Adverse Action, Long term illness and Disability – 4 Important Points to consider in the case of Western Union v Robinson

Adverse Action, Long term illness and Disability – points to consider for all HR teams

The leading case of Western Union Business Solutions (Australia) Pty Ltd v Robinson [2019] FCAFC (Western Union Case) gives Human Resources teams a decision to rely upon when to comes to issues around:

  • Disability
  • Long term illness
  • General Protections cases


In the Western Union case the Full Bench of the Federal Court decided the following:

The Court held that the trial judge was in error in finding that adverse action was taken against Mr Robinson because of his mental disability – ie depression.  The Court’s view was that Mr Robinson was dismissed as a result of his behaviour to:

  • not attend an independent medical examination (IME); and
  • his unwillingness to return to work.

Those decisions were not a manifestation of his depression.

Capacity for Work

A crucial understanding by the Full Bench was that the disability should be treated separate to the consequential inability to attend work.

The Employer was adamant that they did not decide to terminate the employee’s employment because of his disability. The evidence presented and accepted was that the Employer was concerned that Mr Robinson had failed to cooperate with the IME and believed that the employee was working elsewhere.

The Employer did not believe the employee was unwell.

However, more importantly there was no medical evidence to confirm that he in fact was ill.  The Employer did not actually know whether the Employee was genuinely unwell and whether his absence from work was explained by his underlying condition. However, either he was not genuinely unwell and was therefore able but unwilling to return to work, or, if he was genuinely unwell, then he had been so for seven (7) months and the Employer was concerned that he could not fulfil the requirements of his position for the reasonably foreseeable future.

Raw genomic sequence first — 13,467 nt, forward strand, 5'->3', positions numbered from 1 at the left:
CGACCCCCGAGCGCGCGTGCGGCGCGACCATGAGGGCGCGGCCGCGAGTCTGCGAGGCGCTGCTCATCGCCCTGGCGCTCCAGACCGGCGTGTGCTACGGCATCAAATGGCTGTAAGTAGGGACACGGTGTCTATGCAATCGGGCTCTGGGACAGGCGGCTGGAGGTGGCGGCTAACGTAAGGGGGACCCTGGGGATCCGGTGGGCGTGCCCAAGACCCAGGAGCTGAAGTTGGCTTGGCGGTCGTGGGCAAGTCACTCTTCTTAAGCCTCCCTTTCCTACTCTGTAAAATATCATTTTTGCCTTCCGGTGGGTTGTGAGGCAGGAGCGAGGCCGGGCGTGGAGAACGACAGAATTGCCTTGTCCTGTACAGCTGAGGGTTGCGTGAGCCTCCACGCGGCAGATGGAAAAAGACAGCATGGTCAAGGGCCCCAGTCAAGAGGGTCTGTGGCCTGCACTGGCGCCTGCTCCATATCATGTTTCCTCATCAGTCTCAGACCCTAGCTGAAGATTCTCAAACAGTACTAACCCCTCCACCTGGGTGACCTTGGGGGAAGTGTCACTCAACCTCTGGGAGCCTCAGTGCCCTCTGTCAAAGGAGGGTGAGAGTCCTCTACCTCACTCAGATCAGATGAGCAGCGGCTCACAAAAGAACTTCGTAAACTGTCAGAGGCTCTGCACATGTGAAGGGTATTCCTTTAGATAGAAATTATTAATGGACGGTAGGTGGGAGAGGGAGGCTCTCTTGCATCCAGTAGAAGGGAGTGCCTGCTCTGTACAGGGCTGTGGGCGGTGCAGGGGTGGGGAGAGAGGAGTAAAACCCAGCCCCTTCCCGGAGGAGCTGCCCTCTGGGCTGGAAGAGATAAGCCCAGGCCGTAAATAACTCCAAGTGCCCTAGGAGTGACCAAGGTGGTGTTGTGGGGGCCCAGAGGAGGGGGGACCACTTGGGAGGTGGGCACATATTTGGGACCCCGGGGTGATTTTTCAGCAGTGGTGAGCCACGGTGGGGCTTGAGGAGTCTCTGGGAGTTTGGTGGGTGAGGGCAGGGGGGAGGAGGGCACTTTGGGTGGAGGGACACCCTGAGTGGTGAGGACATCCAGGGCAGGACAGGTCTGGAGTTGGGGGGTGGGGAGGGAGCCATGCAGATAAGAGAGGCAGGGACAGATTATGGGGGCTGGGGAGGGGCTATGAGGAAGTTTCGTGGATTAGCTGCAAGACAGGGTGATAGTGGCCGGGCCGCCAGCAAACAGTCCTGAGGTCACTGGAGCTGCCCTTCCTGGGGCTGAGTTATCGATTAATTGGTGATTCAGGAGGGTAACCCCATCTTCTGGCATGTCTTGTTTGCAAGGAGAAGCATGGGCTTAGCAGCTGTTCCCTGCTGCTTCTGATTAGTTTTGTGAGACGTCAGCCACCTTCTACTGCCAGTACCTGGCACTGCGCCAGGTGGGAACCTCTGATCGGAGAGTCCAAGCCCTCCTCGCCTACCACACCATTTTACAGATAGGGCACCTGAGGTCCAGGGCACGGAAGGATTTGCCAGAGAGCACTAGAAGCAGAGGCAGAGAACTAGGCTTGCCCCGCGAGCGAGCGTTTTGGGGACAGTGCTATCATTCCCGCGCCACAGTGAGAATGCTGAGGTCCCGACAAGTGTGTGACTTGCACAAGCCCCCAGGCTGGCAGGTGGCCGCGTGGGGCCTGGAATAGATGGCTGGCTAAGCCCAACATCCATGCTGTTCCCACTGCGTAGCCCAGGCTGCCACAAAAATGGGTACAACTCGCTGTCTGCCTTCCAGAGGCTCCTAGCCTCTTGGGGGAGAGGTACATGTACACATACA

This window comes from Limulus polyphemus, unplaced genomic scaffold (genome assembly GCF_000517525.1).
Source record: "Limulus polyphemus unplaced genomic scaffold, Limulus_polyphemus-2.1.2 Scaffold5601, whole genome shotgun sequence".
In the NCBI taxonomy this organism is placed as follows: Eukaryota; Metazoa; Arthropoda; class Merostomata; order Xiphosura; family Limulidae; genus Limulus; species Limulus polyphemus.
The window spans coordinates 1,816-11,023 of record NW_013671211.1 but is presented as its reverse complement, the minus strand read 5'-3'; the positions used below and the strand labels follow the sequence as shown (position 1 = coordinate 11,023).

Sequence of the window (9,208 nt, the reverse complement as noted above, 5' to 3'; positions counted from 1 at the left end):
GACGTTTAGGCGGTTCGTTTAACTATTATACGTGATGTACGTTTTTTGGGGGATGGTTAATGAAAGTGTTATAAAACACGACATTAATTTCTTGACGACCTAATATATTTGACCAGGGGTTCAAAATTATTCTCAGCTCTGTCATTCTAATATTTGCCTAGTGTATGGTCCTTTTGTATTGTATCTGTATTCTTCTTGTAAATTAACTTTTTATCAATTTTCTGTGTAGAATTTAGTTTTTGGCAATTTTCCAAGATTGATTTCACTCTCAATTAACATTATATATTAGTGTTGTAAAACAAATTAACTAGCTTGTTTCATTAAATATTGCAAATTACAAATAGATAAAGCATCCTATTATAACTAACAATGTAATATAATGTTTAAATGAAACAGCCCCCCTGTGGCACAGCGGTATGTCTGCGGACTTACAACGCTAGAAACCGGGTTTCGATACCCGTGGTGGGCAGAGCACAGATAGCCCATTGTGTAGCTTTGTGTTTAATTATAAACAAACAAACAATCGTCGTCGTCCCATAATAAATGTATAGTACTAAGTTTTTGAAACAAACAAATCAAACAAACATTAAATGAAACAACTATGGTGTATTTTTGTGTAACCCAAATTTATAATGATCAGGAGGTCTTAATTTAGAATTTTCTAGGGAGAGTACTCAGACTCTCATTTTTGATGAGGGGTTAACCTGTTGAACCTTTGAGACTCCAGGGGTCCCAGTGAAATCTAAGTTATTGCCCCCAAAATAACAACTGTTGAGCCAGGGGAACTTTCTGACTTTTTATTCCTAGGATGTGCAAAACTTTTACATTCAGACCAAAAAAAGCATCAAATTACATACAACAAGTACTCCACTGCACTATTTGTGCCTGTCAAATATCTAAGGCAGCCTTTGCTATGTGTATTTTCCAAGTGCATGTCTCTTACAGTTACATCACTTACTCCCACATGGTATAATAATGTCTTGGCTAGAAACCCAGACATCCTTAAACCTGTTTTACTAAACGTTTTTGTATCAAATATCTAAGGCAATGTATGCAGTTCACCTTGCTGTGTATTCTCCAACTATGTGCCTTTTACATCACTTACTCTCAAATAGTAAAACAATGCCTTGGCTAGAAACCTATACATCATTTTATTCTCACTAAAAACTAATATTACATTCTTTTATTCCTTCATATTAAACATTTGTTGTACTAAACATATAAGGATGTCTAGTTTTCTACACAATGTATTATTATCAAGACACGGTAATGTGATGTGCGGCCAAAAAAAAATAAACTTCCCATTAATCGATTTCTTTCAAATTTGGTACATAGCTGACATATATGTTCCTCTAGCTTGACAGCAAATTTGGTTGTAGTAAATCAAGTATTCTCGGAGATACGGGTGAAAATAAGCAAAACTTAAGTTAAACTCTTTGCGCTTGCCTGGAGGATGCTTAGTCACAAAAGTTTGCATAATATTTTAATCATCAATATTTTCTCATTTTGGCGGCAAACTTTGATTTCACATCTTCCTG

In short, the Employer the motivation and the mind of the decision maker was ultimately motivated by whether the employee had the capacity for work as opposed to any other concerns they may (or may have perceived to have had).

Separation of the Disability

The Full Bench went a step further in their conclusion in finding in favour of the Employer.    It was the Court’s view that all the Employer was considering was whether the Employee had capacity for work.  Whether it be via illness or an unwillingness to work.  

The decision to terminate was not based on the fact that the employee was depressed.  His mental disability was not considered.

The Court said you can go further – even if you found that the employee’s mental disability on his work capacity was found to be a manifestation of his disability, you can disaggregate (separate) a disability and its manifestation from the consequences of that manifestation or disability.  The consequence of course was that he no longer demonstrated a capacity for work.

E.g. lethargy may be a manifestation of depression.  Constant Lateness (which may result in conduct based Termination)  or inability to perform duty of the role (capacity based termination) may be the consequence. You can take action against an employee for the consequence without necessarily taking action against the employee for their disability or manifestation of their disability.

Points to Consider

  1. The capacity for work, that is, either an unwillingness or genuine illness will be (with evidence) a defence that can be utilised
  2. Courts (with some deviation and understandably a bit convoluted) will consider the separation of the disability and manifestation from the consequences of the disability
  3. To provide evidence in a cogent way to a Court the decision maker will need to demonstrate how they came to their conclusion – contemporaneous notes, your own support person in meetings and obtaining legal advice prior to key and tricky management discussions can help greatly in this regard
  4. Be very careful with General Protections Claims its natural difficulty with the reverse onus of proof and potential for penalties and accessorial liability means legal advice should be obtained as early as possible

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Written By  

Jonathan Mamaril  


NB Lawyers – Lawyers for Employers  

[email protected]  

+61 (07) 3876 5111 

Jonathan Mamaril  

Jonathan Mamaril leads a team of handpicked experts in the areas of employment law and commercial law who focus on educating clients to avoid headaches, provide advice on issues before they fester and when action needs to be taken and there is a problem mitigate risk and liability. With a core value of helping first and providing practical advice, Jonathan is a sought after advisor to a number of Employers and as a speaker for forums and seminars where his expertise is invaluable as a leader in this area as a lawyer for employers.